The Ulama Summit began on Friday in Cotabato City despite a threat from a radical terrorist group, according to the Autonomous Region in Muslim Mindanao (ARMM) Bureau of Public Information.
The Dawla Islamiya, which has pledged allegiance to the Islamic State, issued a statement threatening ulamas, or Islamic scholars, who will attend the event.
“To those who have Ulama relatives, warn your parents, brothers and children not to attend the said summit because if something happens to them along the way or in the end, don't tell us you were not warned,” the Dawla Islamiya statement said.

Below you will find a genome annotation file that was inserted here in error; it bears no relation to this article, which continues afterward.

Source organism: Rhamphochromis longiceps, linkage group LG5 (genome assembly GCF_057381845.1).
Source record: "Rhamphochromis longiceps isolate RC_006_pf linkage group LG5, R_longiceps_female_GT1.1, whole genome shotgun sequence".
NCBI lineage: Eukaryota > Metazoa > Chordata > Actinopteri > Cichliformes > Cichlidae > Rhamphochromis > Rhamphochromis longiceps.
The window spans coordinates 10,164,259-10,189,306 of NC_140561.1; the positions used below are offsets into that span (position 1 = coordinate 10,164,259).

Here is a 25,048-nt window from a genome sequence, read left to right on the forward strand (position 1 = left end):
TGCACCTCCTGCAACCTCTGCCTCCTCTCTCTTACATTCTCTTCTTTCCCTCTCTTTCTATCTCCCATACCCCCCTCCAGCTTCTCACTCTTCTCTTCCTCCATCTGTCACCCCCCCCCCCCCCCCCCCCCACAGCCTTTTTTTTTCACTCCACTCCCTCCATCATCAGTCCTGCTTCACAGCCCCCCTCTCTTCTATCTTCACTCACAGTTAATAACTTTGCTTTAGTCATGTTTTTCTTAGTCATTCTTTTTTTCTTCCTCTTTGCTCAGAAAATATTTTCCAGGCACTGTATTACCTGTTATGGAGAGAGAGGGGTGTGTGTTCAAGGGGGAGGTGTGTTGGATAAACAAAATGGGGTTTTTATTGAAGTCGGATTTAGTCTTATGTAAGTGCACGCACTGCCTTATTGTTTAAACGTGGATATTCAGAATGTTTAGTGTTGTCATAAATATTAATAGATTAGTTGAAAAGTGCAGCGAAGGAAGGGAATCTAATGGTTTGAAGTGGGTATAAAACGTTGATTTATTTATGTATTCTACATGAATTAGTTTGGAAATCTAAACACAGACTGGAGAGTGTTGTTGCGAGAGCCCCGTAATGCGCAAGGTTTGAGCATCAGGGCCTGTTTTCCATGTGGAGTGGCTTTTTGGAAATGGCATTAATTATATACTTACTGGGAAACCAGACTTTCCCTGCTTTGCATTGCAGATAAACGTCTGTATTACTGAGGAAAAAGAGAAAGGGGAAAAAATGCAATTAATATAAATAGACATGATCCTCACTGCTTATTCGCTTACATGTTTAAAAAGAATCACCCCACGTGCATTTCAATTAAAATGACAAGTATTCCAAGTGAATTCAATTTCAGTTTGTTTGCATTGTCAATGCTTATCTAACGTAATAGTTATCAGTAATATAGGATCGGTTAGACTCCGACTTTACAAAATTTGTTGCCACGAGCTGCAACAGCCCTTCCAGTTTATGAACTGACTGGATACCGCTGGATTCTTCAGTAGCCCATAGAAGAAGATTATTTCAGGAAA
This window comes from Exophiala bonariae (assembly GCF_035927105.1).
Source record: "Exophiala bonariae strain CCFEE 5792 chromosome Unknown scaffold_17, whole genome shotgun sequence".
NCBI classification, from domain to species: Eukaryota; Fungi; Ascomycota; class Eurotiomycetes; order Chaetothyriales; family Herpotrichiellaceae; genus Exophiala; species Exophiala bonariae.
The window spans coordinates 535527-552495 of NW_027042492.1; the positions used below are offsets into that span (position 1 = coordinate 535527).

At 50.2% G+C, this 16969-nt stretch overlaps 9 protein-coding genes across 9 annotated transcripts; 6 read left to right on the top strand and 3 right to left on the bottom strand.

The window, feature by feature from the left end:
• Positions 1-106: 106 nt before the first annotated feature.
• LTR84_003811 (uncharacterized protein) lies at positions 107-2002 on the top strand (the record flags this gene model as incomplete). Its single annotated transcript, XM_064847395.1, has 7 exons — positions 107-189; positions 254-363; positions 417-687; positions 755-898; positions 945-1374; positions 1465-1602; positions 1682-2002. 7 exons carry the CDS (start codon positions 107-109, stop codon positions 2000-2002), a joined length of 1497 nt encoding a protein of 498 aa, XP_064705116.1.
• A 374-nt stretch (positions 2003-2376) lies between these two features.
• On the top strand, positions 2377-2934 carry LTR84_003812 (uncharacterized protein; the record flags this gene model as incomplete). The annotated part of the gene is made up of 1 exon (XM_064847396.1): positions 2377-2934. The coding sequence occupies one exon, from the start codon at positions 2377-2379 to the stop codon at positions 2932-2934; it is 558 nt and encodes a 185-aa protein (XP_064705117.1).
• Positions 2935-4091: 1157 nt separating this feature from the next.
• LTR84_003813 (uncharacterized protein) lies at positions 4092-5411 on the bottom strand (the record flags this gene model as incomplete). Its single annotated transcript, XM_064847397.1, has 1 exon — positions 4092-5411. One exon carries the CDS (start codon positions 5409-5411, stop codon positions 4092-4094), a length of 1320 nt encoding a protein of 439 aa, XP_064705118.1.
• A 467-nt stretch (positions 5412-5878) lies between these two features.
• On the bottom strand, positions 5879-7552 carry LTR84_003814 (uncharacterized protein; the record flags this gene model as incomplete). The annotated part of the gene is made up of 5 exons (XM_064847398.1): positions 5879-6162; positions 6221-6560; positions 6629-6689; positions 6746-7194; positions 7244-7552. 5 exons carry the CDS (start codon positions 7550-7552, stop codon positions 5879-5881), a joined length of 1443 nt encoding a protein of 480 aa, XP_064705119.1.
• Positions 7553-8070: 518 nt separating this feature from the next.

The group claimed that the summit would result in scholars branding Dawla Islamiya members as terrorists and that ARMM Governor Mujiv Hataman was using the ulamas for his personal agenda.
The Ulama Summit aims to emphasize that Islam must not and cannot be used to justify extremism and terrorism.
“Reeducation is necessary to rediscover Islam, specifically its underlying principles of justice, compassion, and peace,” the ulamas said.
Hataman earlier said the threat of violence and terrorism could further hamper economic growth in the region.
"While the economies of neighboring areas posted 4% to 6% growth last year, ARMM could only post less than 1% growth. This is because security threats pose limits in the region's economic expansion,” he said.
The summit will end on March 14.